Petitioner's second contention is that because of his prior industrial back injury, his subsequent hernia injury was converted from being compensable under A.R.S. § 23-1043, subsec. 2 to an unscheduled injury compensable under A.R.S. § 23-1044, subsec. C. His attack along these lines is two-pronged. The first of these is that the decision of the Supreme Court in Ronquillo v. Industrial Commission, supra, requires that his second industrial injury be treated as unscheduled. Ronquillo dealt with the sequence of scheduled industrial injury, followed by a second industrial injury, which if it had been his first injury would have fallen into the scheduled classification. Under such circumstances the Ronquillo court held that it is conclusively presumed that claimant's first scheduled industrial injury resulted in a loss of earning capacity and therefore his second industrial injury must be treated as unscheduled under the provisions of A.R.S. § 23-1044, subsec. E.
Unfortunately, the Supreme Court in Ronquillo did not set forth its reasoning as to why the conclusive presumption of loss of earning capacity arising from a prior scheduled industrial injury exists. From our analysis of the statutory provisions involved, we can find only one logical explanation which requires the existence of a conclusive presumption. The language of A.R.S. § 23-1044, subsec. B, which deals with scheduled injuries, states, " Disability shall be deemed permanent partial disability if caused by any of the following specified injuries. . . ." (emphasis added). If this statute is read with the statutory construction placed on the word "disability" by our courts — loss of earning capacity State Compensation Fund v. Cramer, 13 Ariz. App. 103, 474 P.2d 462 (1970); Lee Moor Contracting Co. v. Industrial Commission, 61 Ariz. 52, 143 P.2d 888 (1943) — it would read as follows: "Loss of earning capacity shall be deemed permanent. . . ." Thus, this statute by its own terms can be interpreted to require the conclusive presumption of loss of earning capacity found by the Ronquillo court.
If our analysis of the reasoning underlying Ronquillo is correct, then a conclusive presumption, or for that matter any type of presumption concerning earning capacity, can, by the language of the statute, follow only scheduled injuries. This is for the reason that the statutory language of A.R.S. § 23-1044, subsec. C (giving rise to unscheduled injuries), provides:
". . . [W]here the injury causes permanent partial disability for work, the employee shall receive during such disability compensation equal to fifty-five per cent of the difference between his average monthly wages before the accident and the amount which represents his reduced monthly earning capacity resulting from the disability, but the payment shall not continue after the disability ends. . ."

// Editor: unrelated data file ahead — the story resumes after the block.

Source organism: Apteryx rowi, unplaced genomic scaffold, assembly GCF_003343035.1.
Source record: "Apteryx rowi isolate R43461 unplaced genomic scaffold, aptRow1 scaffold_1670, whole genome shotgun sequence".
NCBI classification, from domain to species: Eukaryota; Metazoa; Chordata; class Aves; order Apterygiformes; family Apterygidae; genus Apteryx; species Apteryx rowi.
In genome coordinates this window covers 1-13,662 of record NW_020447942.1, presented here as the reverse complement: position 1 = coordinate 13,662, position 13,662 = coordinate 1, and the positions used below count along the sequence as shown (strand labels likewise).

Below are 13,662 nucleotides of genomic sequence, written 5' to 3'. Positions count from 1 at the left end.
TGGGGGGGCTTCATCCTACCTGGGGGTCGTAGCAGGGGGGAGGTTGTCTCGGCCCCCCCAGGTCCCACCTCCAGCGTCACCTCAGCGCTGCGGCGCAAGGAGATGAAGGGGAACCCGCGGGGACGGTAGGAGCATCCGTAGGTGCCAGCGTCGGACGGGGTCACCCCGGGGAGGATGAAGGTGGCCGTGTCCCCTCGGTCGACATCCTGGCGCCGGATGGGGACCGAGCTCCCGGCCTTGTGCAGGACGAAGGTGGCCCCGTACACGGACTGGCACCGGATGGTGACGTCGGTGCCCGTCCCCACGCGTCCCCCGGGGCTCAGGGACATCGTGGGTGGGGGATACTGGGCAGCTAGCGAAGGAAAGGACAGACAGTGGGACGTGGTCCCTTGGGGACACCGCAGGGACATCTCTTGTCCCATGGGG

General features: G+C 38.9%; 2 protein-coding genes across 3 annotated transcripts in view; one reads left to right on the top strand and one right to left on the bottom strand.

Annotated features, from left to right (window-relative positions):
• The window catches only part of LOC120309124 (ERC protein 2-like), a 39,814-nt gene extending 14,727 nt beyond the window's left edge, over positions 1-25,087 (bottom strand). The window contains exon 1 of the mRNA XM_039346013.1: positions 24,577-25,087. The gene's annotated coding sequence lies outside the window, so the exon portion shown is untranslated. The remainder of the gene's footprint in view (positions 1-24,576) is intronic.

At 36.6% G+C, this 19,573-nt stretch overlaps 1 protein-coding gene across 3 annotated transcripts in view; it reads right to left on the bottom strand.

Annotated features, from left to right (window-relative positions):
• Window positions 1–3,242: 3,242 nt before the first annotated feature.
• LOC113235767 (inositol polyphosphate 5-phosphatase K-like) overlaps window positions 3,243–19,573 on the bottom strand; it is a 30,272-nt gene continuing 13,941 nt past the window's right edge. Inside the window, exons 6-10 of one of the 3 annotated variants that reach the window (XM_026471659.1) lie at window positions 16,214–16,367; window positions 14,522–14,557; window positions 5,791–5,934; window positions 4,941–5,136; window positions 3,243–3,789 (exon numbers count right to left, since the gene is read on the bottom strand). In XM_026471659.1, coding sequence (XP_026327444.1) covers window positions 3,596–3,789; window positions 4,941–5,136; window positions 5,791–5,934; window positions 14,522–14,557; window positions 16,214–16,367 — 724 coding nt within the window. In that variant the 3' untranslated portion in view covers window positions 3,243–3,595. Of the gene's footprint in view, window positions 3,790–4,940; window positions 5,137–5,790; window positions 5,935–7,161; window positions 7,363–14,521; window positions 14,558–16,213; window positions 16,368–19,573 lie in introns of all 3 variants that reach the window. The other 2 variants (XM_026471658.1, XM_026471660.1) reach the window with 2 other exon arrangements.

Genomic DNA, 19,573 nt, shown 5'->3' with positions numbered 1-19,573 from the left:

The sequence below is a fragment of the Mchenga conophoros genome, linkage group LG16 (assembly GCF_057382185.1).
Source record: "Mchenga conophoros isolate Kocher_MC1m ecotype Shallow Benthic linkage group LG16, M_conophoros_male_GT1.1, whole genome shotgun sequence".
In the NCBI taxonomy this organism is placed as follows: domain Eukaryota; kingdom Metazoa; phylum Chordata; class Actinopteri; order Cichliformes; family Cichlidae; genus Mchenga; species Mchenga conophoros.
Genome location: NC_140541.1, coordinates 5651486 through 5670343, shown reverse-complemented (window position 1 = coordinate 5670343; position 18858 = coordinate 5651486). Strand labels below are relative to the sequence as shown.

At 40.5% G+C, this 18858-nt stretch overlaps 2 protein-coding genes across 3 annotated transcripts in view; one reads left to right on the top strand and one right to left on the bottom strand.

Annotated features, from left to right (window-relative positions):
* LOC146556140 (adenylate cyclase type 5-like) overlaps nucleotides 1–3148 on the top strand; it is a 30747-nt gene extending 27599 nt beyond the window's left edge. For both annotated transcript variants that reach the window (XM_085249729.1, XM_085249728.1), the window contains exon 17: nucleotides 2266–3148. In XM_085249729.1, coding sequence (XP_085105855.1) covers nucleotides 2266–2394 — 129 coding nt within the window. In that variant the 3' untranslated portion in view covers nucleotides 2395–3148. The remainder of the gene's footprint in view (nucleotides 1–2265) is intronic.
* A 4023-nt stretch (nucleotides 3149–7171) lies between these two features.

Nowhere does A.R.S. § 23-1044, subsec. C contain comparable language to A.R.S. § 23-1044, subsec. B, that the unscheduled injury "shall be deemed permanent." On the contrary, subsection C is explicit that unscheduled injuries may be transitory in nature depending upon the claimant's continued loss of earning capacity. Therefore, if the prior unscheduled injury does not result in a loss of earning capacity, and no presumption arises from the statute, then no "disability" is present to make operative the provisions of A.R.S. § 23-1044, subsec. E (combining of disabilities to result in an injury compensable upon loss of earning capacity).
In this case, there being no contention that at the time of the second injury petitioner was suffering from a loss of earning capacity as a result of his prior industrially related unscheduled back injury, and the evidence showing this as a fact, this second injury must be compensated under the statute applicable to hernias, A.R.S. § 23-1043, subsec. 2.
We have, in our analysis of petitioner's situation, declined to consider the "sui generis" nature of hernia injuries compensable under A.R.S. § 23-1043, subsec. 2. We also decline to consider, which in this case would be pure dicta, if the prior unscheduled disability had resulted in a loss of earning capacity at the time of the hernia accident, whether a hernia injury could increase the prior loss of earning capacity.
As was stated in Williams v. Industrial Commission, 68 Ariz. 147, 202 P.2d 898 (1949): ". . . [U]nder our Workmen's Compensation Law the subject of hernia and compensation therefor is treated sui generis, the provisions of the remaining sections of the Compensation Law not being directly applicable." 68 Ariz. at 150, 202 P.2d at 900 (emphasis added.)
Petitioner's second tine to his two-pronged attack is that the reasoning of Corrier v. Industrial Commission, 3 Ariz. App. 39, 411 P.2d 462 (1966) applies in this case. In Corrier the Court of Appeals held that a hernia which is incapable of being surgically corrected (because of a preexisting cardiac condition), coupled with a scheduled injury, results in an unscheduled award. The Corrier decision is obviously not applicable to the facts in this case as petitioner's hernias have been surgically corrected, and from the medical testimony he suffers no functional disability as a result thereof.
For the foregoing reasons, the award of the Industrial Commission is affirmed.
HAIRE, P.J., and EUBANK, J., concur.